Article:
Childhood reading 1: Through the Looking Glass

I have recently had some interesting book-related conversations on Twitter re: favourite childhood reads, and about the lure of the book as a physical object over an e-book.  I have nothing against Kindles, etc, and have contemplated buying one, but it is hard to imagine giving up the pleasures of handling a paper book.  The discussions have prompted me to write about the books that influenced me as a child; not just the content, but the actual copy of the book, and the experience of reading it, starting with number 1: Through the Looking Glass.

I was well known for being a big fan of Alice.  Over the years, parents and friends gave me various editions, including a complete works of Carroll; the facsimile of the manuscript of Alice’s Adventures Underground; and a rather beautiful pop-up version of Alice in Wonderland.  But I remained staunchly loyal to my “proper” copy, which contained both Wonderland and Looking Glass, complete with the Tenniel illustrations.  It was a 1971 OUP edition which contained an introduction, notes, chronology, and other background materials.  As I grew older, I began to enjoy using the explanatory notes to supplement my reading of the stories with historical and biographical context.  How wonderful to be informed that a teetotum is “a top spun with the fingers, particularly one shaped like a cube with letters on its four flat sides”; that the rose and the violet in the garden of live flowers were named for Alice’s sisters Rhoda Caroline Anne Liddell and Violet Constance Liddell; and that Beautiful Soup parodied a popular song, Beautiful Star, which Alice Liddell used to sing!  The Looking Glass section also included a list and diagram of Alice’s moves across the chessboard, and Carroll’s 1896 preface which provides further explanation of the chess problem.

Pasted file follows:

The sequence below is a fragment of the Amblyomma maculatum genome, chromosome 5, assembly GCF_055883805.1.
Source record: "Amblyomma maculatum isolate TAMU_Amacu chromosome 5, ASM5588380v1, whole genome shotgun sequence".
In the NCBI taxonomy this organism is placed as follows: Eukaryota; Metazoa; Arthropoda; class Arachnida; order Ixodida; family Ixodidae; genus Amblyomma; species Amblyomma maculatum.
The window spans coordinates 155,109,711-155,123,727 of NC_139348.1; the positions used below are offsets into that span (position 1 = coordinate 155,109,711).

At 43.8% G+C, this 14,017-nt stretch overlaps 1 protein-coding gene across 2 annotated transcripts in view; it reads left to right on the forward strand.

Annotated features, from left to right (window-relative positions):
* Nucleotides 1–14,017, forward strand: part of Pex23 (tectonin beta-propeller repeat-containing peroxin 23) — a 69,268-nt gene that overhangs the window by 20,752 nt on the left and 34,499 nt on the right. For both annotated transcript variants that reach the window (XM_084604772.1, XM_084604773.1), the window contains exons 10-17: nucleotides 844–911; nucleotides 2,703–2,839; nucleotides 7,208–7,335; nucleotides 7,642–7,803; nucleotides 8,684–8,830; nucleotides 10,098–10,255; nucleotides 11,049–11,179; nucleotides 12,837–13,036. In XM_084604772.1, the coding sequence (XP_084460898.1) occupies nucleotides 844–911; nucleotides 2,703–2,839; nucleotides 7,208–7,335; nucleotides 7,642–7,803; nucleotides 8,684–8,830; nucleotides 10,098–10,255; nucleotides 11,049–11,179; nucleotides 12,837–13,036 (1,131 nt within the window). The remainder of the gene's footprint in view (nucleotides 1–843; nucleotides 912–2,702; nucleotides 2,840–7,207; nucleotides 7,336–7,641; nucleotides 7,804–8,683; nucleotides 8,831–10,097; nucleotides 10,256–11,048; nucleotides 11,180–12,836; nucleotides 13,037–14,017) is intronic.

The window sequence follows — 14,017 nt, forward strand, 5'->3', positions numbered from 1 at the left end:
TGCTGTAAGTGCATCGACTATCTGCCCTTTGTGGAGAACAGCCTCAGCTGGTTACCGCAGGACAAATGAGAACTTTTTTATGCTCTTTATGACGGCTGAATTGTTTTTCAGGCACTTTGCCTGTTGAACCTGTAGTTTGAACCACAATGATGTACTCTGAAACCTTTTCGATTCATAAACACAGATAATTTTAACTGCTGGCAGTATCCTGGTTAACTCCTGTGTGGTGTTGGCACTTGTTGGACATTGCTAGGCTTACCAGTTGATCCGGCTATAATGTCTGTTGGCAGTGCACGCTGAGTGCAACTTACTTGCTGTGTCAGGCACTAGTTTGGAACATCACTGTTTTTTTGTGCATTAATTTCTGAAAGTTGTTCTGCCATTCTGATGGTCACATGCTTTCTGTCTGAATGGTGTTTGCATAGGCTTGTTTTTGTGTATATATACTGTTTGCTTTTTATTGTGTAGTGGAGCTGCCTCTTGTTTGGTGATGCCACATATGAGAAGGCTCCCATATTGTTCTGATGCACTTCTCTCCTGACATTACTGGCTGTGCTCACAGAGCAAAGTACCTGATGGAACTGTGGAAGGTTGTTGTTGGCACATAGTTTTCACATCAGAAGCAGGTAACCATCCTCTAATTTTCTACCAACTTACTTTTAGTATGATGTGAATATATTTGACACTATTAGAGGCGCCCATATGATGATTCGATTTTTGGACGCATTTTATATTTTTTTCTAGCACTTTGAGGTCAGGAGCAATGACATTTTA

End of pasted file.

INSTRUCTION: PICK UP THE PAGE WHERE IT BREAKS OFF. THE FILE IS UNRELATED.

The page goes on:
I think my mother probably bought this copy for me, although I’m not sure when; certainly I can’t remember a time when it was ever not on the bookshelf in my bedroom.  I can picture myself reading it in bed and in the old horse-hair armchair we had in the living room, and expect it also went out with me from time to time.  Handling the copy now, I see that I did not take great care of it.  Substantial parts of the cover are missing around the spine; there are various splash marks on the front cover suggesting something dripped from a height, as well as a ring mark left by a cup.  There has been some sort of horrific spillage on pages 122-123, which happens to be the beginning of chapter 1 of Through the Looking Glass (although luckily the illustration of Dinah the kitten has just escaped the stain).  My name and address is written on the flyleaf in middle school ink pen rather carelessly, including an emphatic, underlined U.K. which suggests I may have taken it on holiday and been fearful of losing it.

Brought up in a Radio 4-listening household, I used to worry a lot about which book I would take with me if ever left on a Desert Island (if only I could ditch the Bible and the Shakespeare, I used to think, and take three really great books!).  This edition of Alice seemed the obvious choice – not only did it contain two brilliant stories, but it also contained logic problems, a chess problem, and poems that I could learn by heart.  It still seems an excellent way of keeping me entertained if marooned.

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About purplepersuasion

40 something service user, activist, writer and mother living with bipolar disorder. Proud winner of the Mark Hanson Prize for Digital Media at the Mind Media Awards #VMGMindAwards 2013. Winner of the World in Mentalists Mood Disorder blog 2012. Regular guest blogger for the International Bipolar Foundation http://www.internationalbipolarfoundation.org/ Expert by Experience working with Mind training department. Working on The Incoming Tide, a bipolar memoir. Find me on Twitter @BipolarBlogger or at my Facebook page http://www.facebook.com/BipolarBlogger
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